This is Arato. He's 12-years-old and has been living with Stargardt disease since he was 9-years-old.
Please take the time to really see his photos for yourself. They show a young boy whose life is just beginning – but Arato is at risk of losing his independence. And one day – his dreams for the future.
"Hopefully they'll (researchers) be able to achieve cures or treatments for people living with disability, and show the world what is possible with science, and by helping others" - said Arato.
Arato’s been playing tennis with his mum, Junko, since he was four years old. His passion grew, and so did his skill, and now he dreams of becoming a professional player one day.
But he’s already a champion.
Arato recently returned home with a mix of bronze, silver, and gold medals after representing Australia in a Blind and Low Vision (BLV) tennis tournament across Europe. It’s hard to believe he was worried he couldn’t keep playing.
I thought my vision was totally fine, until my coach mentioned I was missing easy shots that I used to get”
Fortunately, after Arato’s diagnosis, he discovered BLV tennis and went back into training.
At first, he struggled to adapt to BLV tennis because there’s different rules and the ball is spongy, slower, and has a bell inside. Today, he says he prefers it. “There’s a lot more variety of shots involved, and there’s also a great community. Once I get to know people and we’re on the court competing, they don’t treat me like a child, they treat me like any other player,” said Arato.
But this isn’t just a story about a young boy who loves tennis. This is a story about a young boy with his whole life ahead of him, only his eye condition means he’s losing his vision.
Like other inherited retinal diseases, Stargardt disease is a genetic condition that affects his central vision. It’s progressive and starts as a few black spots in the centre but can eventually lead to loss of the entire centre of vision, leaving only the peripheral vision.
Sadly, this is how Arato’s dad, Tim, who also has Stargardt disease now sees the world.
I was scared and worried at first because I didn’t know how it was going to affect me, but seeing my dad go through all that he’s gone through made me more accepting of losing my own vision"
Now, Arato is a big advocate for his condition.
“I started telling my friends about it, so they know how I see and what my everyday life is like, but also so they know what it’s like for other people with vision loss. I also want them to know my achievements – it shows that even if you have a disability, you can do what you want,” said Arato.
While Arato’s positive outlook on his condition is inspiring, and BLV tennis gives him the opportunity to still do what he loves most,
the reality is, his condition will impact his education and career opportunities.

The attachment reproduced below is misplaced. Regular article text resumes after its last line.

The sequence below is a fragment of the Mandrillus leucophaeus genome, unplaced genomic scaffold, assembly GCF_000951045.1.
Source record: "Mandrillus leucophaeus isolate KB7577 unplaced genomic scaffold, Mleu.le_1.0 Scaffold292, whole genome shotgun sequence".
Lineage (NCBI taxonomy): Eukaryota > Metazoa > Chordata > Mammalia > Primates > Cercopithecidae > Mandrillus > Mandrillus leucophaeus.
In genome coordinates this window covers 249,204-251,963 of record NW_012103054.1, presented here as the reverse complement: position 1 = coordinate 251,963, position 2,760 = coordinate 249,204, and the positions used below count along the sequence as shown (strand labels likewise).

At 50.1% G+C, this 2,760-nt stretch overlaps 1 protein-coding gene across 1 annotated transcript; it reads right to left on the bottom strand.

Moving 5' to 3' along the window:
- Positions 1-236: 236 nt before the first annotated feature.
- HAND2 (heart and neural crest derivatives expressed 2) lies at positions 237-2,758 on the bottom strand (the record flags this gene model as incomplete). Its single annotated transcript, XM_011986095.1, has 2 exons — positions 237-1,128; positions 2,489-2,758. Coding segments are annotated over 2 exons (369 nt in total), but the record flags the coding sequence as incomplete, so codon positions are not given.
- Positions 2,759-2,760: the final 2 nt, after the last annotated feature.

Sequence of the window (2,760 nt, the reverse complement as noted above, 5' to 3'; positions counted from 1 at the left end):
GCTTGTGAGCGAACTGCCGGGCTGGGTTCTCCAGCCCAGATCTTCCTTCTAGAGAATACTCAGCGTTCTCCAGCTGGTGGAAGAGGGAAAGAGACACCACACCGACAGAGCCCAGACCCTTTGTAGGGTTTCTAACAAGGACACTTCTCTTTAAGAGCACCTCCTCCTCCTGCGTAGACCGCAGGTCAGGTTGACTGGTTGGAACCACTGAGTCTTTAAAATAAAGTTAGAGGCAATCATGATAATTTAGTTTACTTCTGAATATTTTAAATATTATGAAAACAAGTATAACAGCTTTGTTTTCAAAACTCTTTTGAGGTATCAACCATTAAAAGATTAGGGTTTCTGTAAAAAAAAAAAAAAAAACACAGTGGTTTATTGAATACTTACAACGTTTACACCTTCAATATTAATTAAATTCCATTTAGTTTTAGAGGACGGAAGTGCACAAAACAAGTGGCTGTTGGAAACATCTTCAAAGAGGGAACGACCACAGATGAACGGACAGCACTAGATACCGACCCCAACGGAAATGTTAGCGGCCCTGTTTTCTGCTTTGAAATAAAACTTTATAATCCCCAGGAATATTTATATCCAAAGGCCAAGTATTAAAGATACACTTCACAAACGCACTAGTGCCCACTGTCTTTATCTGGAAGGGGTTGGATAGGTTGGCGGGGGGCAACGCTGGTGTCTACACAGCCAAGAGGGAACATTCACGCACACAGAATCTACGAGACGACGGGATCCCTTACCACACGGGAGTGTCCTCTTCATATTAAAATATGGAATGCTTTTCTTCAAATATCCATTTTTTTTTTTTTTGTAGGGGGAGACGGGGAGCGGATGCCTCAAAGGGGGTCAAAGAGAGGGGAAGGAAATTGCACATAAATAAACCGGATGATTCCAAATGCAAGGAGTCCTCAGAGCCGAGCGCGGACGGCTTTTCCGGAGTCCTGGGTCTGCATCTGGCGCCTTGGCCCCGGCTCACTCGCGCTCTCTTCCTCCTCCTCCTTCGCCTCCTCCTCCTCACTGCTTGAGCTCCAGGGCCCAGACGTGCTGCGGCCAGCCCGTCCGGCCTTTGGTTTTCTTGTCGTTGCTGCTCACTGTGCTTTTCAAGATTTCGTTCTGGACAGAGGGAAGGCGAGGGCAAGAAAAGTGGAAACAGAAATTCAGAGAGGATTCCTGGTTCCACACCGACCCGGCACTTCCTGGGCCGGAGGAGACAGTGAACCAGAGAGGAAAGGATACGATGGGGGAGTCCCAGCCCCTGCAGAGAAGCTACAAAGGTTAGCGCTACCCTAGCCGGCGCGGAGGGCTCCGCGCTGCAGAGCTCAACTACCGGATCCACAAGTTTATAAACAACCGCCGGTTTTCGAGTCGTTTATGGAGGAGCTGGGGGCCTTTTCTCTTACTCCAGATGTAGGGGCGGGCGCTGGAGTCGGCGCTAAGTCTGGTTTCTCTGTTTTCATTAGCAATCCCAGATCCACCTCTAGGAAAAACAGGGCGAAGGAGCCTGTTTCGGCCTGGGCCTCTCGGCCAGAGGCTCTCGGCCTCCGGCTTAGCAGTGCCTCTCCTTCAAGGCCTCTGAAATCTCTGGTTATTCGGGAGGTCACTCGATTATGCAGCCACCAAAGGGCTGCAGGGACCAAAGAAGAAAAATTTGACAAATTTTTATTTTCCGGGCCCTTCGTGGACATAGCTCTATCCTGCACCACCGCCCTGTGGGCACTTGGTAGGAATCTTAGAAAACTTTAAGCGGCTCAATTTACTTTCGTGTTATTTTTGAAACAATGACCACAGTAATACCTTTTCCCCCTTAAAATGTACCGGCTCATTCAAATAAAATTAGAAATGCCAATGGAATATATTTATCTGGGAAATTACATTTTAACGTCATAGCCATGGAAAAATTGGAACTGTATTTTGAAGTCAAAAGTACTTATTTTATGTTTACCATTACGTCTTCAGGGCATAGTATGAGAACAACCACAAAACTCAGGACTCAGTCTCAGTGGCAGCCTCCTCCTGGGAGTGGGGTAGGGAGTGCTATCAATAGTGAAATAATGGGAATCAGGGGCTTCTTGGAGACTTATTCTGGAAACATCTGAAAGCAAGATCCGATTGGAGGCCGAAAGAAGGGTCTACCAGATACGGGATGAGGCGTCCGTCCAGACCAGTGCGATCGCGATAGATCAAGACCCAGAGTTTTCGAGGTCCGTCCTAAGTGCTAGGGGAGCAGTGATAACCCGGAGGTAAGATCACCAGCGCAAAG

Because researchers have just calculated that people living with an inherited retinal disease like Stargardt’s disease, the cost of blindness is $5.2M per person over their lifetime – just to live an independent life.
Arato’s parents know first-hand how this can affect families, and one day, Arato will have to make choices to give him the best chance at a fulfilling life. This will impact his ability to play tennis. He might have to make some tough decisions in his final years at school and the career path he will take, and he’ll have to make choices about where to live and how he will commute or travel.
Arato’s dad, Tim, once had to make similar choices. He was a keen triathlete, and all that came to an end after his diagnosis. But today, Tim says, “Since Arato’s diagnosis, it’s made me reflect on my own, and he’s actually motivated me to accomplish more through sport myself. When Arato was diagnosed, he was always able to remain focused on his goals for tennis, but I didn’t do that and stopped participating in my sports. His diagnosis has taught me that there’s no reason why I can’t continue to excel in a sport. I’m pleased to say I’m back to competing and training as a triathlete, because of Arato.”
Our labs are researching inherited retinal diseases, but there’s no guaranteed government funding.
And if the funding stops, so does the research.
Research into inherited retinal disease is making quick progress, and the possibilities today are amazing. We’re seeing better diagnoses, and developing cutting-edge therapies to stop, and even reverse vision loss, and hopefully one day we can restore sight.
Please feel free to read more about our lab, and what we’re working on.
If Arato’s sight is stopped from deteriorating further, Arato can continue to compete in international tournaments and bring home gold medals for Australia. He won’t be looking at a future which could cost $5.2M just to live a full life. He will be looking at a future where he can thrive.
“It’s like I said to him, ‘it’s part of your identity but it’s up to you to define your own future as opposed to the disability defining who you are’.
“Arato is excelling at tennis because he’s in control, and he’s defining his life himself,” said dad, Tim.
The researchers will help kids that are living with the disability, and there's been a lot of progress, especially in the last few years.
Hopefully they'll be able to achieve cures or treatments for people living with disability, and show the world what is possible with science, and by helping others"
Together, we can give the 1 in 20 kids facing a birth defect or genetic disease like Arato hope for a healthier, brighter future.